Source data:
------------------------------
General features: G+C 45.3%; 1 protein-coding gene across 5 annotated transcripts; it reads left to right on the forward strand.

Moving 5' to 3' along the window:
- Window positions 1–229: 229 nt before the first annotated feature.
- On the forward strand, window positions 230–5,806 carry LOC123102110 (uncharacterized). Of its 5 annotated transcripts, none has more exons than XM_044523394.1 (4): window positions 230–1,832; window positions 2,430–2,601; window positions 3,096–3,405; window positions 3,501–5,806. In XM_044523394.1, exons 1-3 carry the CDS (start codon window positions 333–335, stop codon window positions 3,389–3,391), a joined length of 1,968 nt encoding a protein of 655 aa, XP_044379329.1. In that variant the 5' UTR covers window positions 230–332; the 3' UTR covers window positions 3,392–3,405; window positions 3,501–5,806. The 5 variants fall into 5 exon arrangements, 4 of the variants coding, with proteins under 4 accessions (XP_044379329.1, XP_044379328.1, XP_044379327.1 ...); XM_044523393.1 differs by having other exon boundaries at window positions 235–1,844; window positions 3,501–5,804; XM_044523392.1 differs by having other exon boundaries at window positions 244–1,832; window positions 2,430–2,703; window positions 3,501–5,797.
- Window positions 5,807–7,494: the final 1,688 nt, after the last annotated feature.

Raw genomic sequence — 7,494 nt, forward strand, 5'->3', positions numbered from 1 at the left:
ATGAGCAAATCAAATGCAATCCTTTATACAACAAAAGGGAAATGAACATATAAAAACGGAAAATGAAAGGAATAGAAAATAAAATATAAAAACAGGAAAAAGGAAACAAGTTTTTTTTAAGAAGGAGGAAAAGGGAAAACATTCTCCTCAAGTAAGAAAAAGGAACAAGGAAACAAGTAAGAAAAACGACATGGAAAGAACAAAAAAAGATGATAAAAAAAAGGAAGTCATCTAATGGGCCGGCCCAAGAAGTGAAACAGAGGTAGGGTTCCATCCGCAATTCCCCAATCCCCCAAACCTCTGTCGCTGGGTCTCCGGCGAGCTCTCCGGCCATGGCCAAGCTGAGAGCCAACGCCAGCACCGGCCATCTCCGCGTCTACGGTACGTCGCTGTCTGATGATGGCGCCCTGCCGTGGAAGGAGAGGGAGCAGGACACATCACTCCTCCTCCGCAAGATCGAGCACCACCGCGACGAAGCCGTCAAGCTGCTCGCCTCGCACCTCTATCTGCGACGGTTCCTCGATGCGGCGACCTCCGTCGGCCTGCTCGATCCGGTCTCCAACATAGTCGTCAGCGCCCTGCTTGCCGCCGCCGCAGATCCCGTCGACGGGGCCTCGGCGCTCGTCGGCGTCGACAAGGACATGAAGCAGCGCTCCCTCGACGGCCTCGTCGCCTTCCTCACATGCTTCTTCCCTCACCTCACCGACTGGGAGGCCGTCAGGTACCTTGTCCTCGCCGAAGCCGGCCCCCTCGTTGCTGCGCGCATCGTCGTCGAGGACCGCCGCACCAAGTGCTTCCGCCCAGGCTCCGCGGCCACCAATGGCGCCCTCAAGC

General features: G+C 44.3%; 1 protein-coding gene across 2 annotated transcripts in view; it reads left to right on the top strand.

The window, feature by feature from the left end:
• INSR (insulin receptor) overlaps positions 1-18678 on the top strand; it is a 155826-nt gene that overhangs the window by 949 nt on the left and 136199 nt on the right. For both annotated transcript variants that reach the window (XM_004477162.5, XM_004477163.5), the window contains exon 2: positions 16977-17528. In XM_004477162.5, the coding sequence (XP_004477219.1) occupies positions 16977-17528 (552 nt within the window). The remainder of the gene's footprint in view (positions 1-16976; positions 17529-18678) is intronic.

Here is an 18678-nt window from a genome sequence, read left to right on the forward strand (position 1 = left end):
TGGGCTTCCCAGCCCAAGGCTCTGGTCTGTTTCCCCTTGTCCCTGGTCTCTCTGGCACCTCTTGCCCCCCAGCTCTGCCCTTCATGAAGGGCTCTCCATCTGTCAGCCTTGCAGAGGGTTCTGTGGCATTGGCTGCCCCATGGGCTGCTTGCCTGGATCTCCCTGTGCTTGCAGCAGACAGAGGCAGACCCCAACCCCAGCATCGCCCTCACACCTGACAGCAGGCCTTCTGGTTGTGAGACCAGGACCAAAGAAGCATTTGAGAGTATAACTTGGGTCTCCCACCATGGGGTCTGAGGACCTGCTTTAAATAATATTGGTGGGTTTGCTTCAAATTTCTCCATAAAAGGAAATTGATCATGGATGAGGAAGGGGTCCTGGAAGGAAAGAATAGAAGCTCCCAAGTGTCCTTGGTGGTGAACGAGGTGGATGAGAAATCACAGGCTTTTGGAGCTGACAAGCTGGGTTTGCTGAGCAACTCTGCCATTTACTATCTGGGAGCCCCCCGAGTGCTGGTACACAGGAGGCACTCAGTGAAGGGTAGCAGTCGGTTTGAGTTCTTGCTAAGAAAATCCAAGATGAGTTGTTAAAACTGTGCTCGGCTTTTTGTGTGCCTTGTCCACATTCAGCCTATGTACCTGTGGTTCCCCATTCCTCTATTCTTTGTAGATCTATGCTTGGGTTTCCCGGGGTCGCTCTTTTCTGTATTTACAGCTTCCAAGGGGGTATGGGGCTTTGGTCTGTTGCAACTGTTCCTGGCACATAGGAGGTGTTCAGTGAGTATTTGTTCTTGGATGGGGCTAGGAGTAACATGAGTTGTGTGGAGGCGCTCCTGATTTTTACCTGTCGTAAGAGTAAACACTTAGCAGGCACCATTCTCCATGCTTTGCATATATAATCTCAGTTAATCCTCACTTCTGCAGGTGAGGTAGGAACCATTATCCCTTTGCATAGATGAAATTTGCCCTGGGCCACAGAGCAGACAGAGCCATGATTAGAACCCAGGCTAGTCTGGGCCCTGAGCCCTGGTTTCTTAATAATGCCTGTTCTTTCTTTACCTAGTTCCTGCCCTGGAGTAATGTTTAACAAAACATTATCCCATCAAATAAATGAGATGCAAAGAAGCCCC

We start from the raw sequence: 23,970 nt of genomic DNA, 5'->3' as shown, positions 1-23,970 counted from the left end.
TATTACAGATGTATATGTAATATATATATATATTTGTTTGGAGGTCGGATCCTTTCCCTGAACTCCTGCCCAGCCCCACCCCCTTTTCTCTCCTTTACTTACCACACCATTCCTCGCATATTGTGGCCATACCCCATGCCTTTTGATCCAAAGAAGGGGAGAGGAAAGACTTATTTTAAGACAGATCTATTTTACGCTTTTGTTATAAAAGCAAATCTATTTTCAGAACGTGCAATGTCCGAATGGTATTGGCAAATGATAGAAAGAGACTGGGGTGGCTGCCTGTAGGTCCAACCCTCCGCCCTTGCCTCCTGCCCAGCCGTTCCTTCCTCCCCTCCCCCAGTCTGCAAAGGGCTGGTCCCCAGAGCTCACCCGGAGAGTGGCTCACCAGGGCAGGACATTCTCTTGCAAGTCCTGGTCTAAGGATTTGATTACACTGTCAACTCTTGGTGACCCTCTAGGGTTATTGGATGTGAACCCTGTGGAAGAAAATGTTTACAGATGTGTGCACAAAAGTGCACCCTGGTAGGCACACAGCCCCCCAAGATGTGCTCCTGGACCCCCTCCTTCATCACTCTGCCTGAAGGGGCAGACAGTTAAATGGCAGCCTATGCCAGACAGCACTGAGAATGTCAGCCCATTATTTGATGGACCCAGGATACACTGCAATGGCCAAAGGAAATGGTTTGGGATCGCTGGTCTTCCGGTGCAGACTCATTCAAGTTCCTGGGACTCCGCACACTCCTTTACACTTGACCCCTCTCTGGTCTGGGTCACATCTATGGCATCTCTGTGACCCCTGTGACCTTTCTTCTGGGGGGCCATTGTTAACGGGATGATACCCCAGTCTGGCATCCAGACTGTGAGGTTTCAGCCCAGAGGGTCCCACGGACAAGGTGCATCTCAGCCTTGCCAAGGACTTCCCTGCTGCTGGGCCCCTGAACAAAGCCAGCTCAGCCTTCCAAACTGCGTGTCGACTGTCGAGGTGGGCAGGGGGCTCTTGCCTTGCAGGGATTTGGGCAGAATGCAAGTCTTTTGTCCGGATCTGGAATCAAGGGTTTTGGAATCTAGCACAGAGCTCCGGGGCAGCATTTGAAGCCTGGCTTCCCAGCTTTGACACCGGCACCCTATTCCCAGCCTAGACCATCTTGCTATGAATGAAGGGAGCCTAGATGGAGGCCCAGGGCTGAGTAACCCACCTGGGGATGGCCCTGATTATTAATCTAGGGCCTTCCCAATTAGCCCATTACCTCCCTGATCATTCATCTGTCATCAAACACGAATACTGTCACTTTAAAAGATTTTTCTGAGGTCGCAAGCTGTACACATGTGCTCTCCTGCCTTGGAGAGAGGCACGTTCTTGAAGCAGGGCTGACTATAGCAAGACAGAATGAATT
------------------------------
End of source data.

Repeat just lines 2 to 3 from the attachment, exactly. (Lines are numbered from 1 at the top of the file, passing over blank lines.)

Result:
Moving 5' to 3' along the window:
- Window positions 1–229: 229 nt before the first annotated feature.